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often, through the direction of Infinite Goodness, made our greatest blessings. I could not doubt, from the state of his mind, evinced before and during his sickness, that Divine love was near him, and the refining influence of the Redeemer's power preparing him for a better habitation. “The support which was mercifully extended to his beloved sister and myself in the awful moment of departure, the precious feeling of peace which accompanied, and the divine consolation which covered our minds, as a light dispersing all darkness, when we sat beside the remains of our much-esteemed friend, when brought upon deck to be committed to the great deep; these unmerited favours will, I trust, still be held in grateful and humble remembrance. And, oh! that the feeling may be kept alive which was then so sensibly present, that the life that now is is but a little portion of the term of existence, and that we ought ever to act and live under the remembrance that this is not our rest: in thus living, and thus acting, our social affections, and every authorized enjoyment would be heightened, and not diminished. The acknowledgment of God in all our ways would lead us to desire always that He should direct our steps; and feeling also that we hold our friends and our all only at His disposal, we should be the more watchful against every disposition or action that was in any degree unguarded or unkind, and be solicitous for the present and everlasting happiness of those with whom we may be in any degree concerned.”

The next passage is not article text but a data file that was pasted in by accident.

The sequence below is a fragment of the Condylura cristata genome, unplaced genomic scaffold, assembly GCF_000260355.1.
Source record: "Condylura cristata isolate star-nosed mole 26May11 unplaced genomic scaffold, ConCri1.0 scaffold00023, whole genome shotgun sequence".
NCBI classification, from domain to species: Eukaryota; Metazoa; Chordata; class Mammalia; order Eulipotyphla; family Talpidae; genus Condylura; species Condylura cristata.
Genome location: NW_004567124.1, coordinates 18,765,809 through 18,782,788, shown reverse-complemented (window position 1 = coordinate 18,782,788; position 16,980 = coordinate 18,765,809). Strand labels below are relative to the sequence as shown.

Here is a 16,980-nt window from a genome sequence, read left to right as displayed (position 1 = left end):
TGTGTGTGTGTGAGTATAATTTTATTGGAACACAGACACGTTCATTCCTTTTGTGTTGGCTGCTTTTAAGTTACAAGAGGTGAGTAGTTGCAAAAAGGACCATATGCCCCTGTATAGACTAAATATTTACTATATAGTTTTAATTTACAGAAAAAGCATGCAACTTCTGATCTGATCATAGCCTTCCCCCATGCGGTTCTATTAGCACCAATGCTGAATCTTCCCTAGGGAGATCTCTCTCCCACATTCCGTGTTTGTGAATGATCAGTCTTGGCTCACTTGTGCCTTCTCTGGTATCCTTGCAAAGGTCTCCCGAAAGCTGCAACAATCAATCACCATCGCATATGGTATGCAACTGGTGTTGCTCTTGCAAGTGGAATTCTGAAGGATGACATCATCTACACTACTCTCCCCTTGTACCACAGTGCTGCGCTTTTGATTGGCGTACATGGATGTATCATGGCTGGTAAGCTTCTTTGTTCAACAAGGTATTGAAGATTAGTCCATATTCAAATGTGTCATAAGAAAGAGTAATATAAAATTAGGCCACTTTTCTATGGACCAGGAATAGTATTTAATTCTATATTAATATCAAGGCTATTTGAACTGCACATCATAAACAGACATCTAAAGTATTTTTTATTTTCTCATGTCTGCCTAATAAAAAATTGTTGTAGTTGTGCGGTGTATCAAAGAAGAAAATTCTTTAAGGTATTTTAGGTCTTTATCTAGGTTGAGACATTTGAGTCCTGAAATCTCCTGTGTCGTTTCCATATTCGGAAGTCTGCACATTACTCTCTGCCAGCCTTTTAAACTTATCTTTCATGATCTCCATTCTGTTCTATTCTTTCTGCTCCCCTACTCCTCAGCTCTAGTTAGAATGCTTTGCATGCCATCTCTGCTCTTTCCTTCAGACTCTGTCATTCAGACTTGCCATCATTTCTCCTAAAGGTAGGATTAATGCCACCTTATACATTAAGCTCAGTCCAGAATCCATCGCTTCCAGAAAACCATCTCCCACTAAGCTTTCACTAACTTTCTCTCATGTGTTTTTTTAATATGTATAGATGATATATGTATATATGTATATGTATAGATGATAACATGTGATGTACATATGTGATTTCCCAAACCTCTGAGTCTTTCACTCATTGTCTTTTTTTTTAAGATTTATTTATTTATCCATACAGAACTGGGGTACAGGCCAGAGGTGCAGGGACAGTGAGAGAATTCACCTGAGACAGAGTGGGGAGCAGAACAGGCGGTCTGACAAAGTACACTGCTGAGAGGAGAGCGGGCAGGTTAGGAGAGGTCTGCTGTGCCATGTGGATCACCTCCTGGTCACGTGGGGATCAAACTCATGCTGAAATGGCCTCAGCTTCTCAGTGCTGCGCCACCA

The following letter was addressed to Hannah Kilham, and contains the melancholy tidings of the death of Richard Smith :—
“Bathurst, St. Mary's,
“I would with pleasure sit down to redeem a parting promise, was not the subject to which I feel bound to draw your attention, one that deeply affects all who feel the least interest in the prosperity of Africa;-I mean the death of Mr. Smith, which I regret to say took place on the morning of the 30th of July, after a severe illness of eight days. His death is much and justly regretted by all there, more especially by the Alcaide and people of Baccow, who seem to have been particularly attached to him. Notwithstanding the very unfavourable season of the year, and the many prejudices they until very lately laboured under, I was pleasantly surprised to learn that a number of both boys and girls were in the habit of regularly attending school twice a-day.